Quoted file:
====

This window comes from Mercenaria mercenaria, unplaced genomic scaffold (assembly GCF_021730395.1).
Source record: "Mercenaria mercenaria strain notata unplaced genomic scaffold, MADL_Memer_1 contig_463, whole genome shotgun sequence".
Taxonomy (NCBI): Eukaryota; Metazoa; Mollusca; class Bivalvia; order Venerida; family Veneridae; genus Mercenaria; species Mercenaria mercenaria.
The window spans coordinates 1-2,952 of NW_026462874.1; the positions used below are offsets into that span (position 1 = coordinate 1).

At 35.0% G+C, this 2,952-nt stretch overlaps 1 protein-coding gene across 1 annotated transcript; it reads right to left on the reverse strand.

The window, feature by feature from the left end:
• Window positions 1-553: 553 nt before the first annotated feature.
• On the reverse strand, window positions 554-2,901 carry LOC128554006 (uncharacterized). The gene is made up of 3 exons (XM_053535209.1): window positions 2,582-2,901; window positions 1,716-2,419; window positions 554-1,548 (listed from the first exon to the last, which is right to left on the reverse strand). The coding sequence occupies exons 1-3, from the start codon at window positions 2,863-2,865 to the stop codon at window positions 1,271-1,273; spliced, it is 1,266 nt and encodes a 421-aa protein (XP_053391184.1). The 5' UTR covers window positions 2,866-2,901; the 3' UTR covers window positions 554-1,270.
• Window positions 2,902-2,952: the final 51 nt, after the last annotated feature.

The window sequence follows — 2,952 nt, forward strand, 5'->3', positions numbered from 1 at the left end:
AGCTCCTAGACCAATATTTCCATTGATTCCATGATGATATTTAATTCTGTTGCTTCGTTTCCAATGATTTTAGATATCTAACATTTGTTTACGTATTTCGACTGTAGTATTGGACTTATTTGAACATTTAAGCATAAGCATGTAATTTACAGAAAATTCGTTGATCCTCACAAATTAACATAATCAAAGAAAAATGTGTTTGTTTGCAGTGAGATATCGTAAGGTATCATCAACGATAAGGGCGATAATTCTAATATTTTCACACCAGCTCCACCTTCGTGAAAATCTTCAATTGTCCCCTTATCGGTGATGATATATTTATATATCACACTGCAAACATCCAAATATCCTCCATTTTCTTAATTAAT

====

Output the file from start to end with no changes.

This window comes from Mercenaria mercenaria, unplaced genomic scaffold (assembly GCF_021730395.1).
Source record: "Mercenaria mercenaria strain notata unplaced genomic scaffold, MADL_Memer_1 contig_463, whole genome shotgun sequence".
Taxonomy (NCBI): Eukaryota; Metazoa; Mollusca; class Bivalvia; order Venerida; family Veneridae; genus Mercenaria; species Mercenaria mercenaria.
The window spans coordinates 1-2,952 of NW_026462874.1; the positions used below are offsets into that span (position 1 = coordinate 1).

At 35.0% G+C, this 2,952-nt stretch overlaps 1 protein-coding gene across 1 annotated transcript; it reads right to left on the reverse strand.

The window, feature by feature from the left end:
• Window positions 1-553: 553 nt before the first annotated feature.
• On the reverse strand, window positions 554-2,901 carry LOC128554006 (uncharacterized). The gene is made up of 3 exons (XM_053535209.1): window positions 2,582-2,901; window positions 1,716-2,419; window positions 554-1,548 (listed from the first exon to the last, which is right to left on the reverse strand). The coding sequence occupies exons 1-3, from the start codon at window positions 2,863-2,865 to the stop codon at window positions 1,271-1,273; spliced, it is 1,266 nt and encodes a 421-aa protein (XP_053391184.1). The 5' UTR covers window positions 2,866-2,901; the 3' UTR covers window positions 554-1,270.
• Window positions 2,902-2,952: the final 51 nt, after the last annotated feature.

The window sequence follows — 2,952 nt, forward strand, 5'->3', positions numbered from 1 at the left end:
AGCTCCTAGACCAATATTTCCATTGATTCCATGATGATATTTAATTCTGTTGCTTCGTTTCCAATGATTTTAGATATCTAACATTTGTTTACGTATTTCGACTGTAGTATTGGACTTATTTGAACATTTAAGCATAAGCATGTAATTTACAGAAAATTCGTTGATCCTCACAAATTAACATAATCAAAGAAAAATGTGTTTGTTTGCAGTGAGATATCGTAAGGTATCATCAACGATAAGGGCGATAATTCTAATATTTTCACACCAGCTCCACCTTCGTGAAAATCTTCAATTGTCCCCTTATCGGTGATGATATATTTATATATCACACTGCAAACATCCAAATATCCTCCATTTTCTTAATTAAT